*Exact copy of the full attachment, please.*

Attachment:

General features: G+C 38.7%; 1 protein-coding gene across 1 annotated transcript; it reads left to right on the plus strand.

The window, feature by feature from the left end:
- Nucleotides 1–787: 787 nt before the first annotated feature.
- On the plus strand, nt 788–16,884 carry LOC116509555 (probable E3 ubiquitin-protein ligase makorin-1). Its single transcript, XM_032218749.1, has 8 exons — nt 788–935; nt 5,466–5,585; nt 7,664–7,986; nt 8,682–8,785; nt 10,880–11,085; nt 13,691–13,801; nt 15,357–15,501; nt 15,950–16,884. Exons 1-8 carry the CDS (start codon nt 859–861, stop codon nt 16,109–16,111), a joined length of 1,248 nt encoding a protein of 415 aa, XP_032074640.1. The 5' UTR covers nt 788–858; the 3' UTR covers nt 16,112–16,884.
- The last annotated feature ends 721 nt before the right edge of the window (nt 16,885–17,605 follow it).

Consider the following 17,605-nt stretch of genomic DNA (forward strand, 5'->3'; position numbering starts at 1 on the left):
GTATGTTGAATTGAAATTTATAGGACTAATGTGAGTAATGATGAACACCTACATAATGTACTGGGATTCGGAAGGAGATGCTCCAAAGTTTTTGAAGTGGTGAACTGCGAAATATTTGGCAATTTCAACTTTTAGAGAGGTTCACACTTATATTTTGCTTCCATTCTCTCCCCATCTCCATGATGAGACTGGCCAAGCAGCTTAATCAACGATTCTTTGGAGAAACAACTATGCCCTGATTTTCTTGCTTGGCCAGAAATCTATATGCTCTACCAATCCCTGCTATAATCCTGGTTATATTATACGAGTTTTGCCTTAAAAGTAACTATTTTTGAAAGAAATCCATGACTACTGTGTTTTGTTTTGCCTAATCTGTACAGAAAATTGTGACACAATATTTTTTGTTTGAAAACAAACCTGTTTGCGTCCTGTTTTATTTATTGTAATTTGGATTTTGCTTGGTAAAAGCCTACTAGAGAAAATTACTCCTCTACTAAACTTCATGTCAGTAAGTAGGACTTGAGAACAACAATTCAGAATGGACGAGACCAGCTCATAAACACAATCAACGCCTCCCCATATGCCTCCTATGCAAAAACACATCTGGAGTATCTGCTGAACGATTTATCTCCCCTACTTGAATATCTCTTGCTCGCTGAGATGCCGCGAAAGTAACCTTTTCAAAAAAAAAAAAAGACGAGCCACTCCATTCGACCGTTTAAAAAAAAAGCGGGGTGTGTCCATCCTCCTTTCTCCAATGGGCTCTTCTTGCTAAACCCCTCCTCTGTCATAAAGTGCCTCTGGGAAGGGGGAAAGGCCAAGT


General features: G+C 38.7%; 1 protein-coding gene across 1 annotated transcript; it reads left to right on the plus strand.

The window, feature by feature from the left end:
- Nucleotides 1–787: 787 nt before the first annotated feature.
- On the plus strand, nt 788–16,884 carry LOC116509555 (probable E3 ubiquitin-protein ligase makorin-1). Its single transcript, XM_032218749.1, has 8 exons — nt 788–935; nt 5,466–5,585; nt 7,664–7,986; nt 8,682–8,785; nt 10,880–11,085; nt 13,691–13,801; nt 15,357–15,501; nt 15,950–16,884. Exons 1-8 carry the CDS (start codon nt 859–861, stop codon nt 16,109–16,111), a joined length of 1,248 nt encoding a protein of 415 aa, XP_032074640.1. The 5' UTR covers nt 788–858; the 3' UTR covers nt 16,112–16,884.
- The last annotated feature ends 721 nt before the right edge of the window (nt 16,885–17,605 follow it).

Consider the following 17,605-nt stretch of genomic DNA (forward strand, 5'->3'; position numbering starts at 1 on the left):
GTATGTTGAATTGAAATTTATAGGACTAATGTGAGTAATGATGAACACCTACATAATGTACTGGGATTCGGAAGGAGATGCTCCAAAGTTTTTGAAGTGGTGAACTGCGAAATATTTGGCAATTTCAACTTTTAGAGAGGTTCACACTTATATTTTGCTTCCATTCTCTCCCCATCTCCATGATGAGACTGGCCAAGCAGCTTAATCAACGATTCTTTGGAGAAACAACTATGCCCTGATTTTCTTGCTTGGCCAGAAATCTATATGCTCTACCAATCCCTGCTATAATCCTGGTTATATTATACGAGTTTTGCCTTAAAAGTAACTATTTTTGAAAGAAATCCATGACTACTGTGTTTTGTTTTGCCTAATCTGTACAGAAAATTGTGACACAATATTTTTTGTTTGAAAACAAACCTGTTTGCGTCCTGTTTTATTTATTGTAATTTGGATTTTGCTTGGTAAAAGCCTACTAGAGAAAATTACTCCTCTACTAAACTTCATGTCAGTAAGTAGGACTTGAGAACAACAATTCAGAATGGACGAGACCAGCTCATAAACACAATCAACGCCTCCCCATATGCCTCCTATGCAAAAACACATCTGGAGTATCTGCTGAACGATTTATCTCCCCTACTTGAATATCTCTTGCTCGCTGAGATGCCGCGAAAGTAACCTTTTCAAAAAAAAAAAAAGACGAGCCACTCCATTCGACCGTTTAAAAAAAAAGCGGGGTGTGTCCATCCTCCTTTCTCCAATGGGCTCTTCTTGCTAAACCCCTCCTCTGTCATAAAGTGCCTCTGGGAAGGGGGAAAGGCCAAGT